According to the Spanish VAT Act, the VAT exemption on intra community supplies is applicable when the transportation of the goods to another Member State can be proved by any means valid in law. The formalistic approach taken by the Spanish Tax Authorities has now been confirmed by the Supreme Court.
In the case at hand, the taxpayer supplied goods from Spain to Portugal without charging Spanish VAT based on the EC supply VAT exemption, but the transaction was not reported in Portugal as an EC acquisition of goods. The customer was responsible for the transportation and the supplier did not have any document justifying the transportation of the goods, other than the freighter's signature and stamp on the invoice. In addition, the customer denied the receipt of goods in Portugal, meaning that the only document proving the actual shipment of the goods was the invoice stating that the goods were shipped to Portugal. The Spanish Tax Authorities challenged the application of the VAT exemption because VAT regulations' requirements to benefit from the exemption had not been met.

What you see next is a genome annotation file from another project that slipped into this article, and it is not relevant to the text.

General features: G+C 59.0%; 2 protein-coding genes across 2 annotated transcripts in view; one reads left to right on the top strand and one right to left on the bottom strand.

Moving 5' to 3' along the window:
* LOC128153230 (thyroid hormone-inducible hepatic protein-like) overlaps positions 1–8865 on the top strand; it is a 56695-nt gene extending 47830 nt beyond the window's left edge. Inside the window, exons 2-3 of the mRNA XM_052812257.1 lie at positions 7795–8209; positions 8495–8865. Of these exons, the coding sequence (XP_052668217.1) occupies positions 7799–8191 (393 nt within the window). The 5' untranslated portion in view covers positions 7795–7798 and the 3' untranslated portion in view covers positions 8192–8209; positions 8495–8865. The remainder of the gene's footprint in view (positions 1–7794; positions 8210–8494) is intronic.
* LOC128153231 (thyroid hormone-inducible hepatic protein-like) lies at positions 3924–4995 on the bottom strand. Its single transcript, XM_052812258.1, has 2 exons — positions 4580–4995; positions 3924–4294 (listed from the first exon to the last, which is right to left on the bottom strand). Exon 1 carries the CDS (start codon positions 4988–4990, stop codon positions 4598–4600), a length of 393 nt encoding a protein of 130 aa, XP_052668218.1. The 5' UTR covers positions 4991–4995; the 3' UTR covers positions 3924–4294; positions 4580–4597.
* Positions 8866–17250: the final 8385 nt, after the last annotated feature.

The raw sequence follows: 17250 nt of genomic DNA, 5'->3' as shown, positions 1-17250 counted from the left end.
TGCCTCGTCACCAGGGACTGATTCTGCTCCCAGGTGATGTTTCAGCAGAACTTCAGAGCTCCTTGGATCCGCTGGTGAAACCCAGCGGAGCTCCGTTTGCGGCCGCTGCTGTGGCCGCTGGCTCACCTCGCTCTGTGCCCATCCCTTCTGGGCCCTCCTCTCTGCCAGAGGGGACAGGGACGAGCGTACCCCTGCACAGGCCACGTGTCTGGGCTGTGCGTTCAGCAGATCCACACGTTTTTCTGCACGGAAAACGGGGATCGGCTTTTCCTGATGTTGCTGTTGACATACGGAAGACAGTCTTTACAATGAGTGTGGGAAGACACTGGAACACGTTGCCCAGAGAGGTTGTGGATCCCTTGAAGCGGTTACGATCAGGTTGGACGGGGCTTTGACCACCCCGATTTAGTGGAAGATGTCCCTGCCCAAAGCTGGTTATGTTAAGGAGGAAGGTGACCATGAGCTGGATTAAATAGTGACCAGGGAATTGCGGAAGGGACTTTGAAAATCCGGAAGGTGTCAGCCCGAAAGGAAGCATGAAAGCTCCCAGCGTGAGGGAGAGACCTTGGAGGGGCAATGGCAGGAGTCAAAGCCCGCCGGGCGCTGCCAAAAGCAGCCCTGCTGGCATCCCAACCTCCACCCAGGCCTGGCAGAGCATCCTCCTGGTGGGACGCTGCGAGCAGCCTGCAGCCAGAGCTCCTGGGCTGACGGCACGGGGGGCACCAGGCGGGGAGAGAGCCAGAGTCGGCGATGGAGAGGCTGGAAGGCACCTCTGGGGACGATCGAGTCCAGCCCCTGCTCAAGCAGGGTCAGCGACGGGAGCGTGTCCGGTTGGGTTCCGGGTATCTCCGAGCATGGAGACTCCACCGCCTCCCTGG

The Supreme Court emphasises that when an intra community sale is operated under ex-work conditions and, therefore, the supplier is not responsible for the transportation of the goods, the supplier should always obtain either a transport document stating that the goods arrived to the other Member State or a copy of the invoice duly stamped by the customer confirming that the goods arrived to the other Member State. Otherwise, the exemption will not be applicable and the supplier will not be deemed to have acted under good faith.
This resolution confirms the strict approach of the Spanish Tax Authorities on formal requirements. Therefore, taxpayers must act diligently when dealing with intra community supplies so that it can be proven that, as a supplier, the company has acted in good faith by assuring that the goods arrived to the other Member State.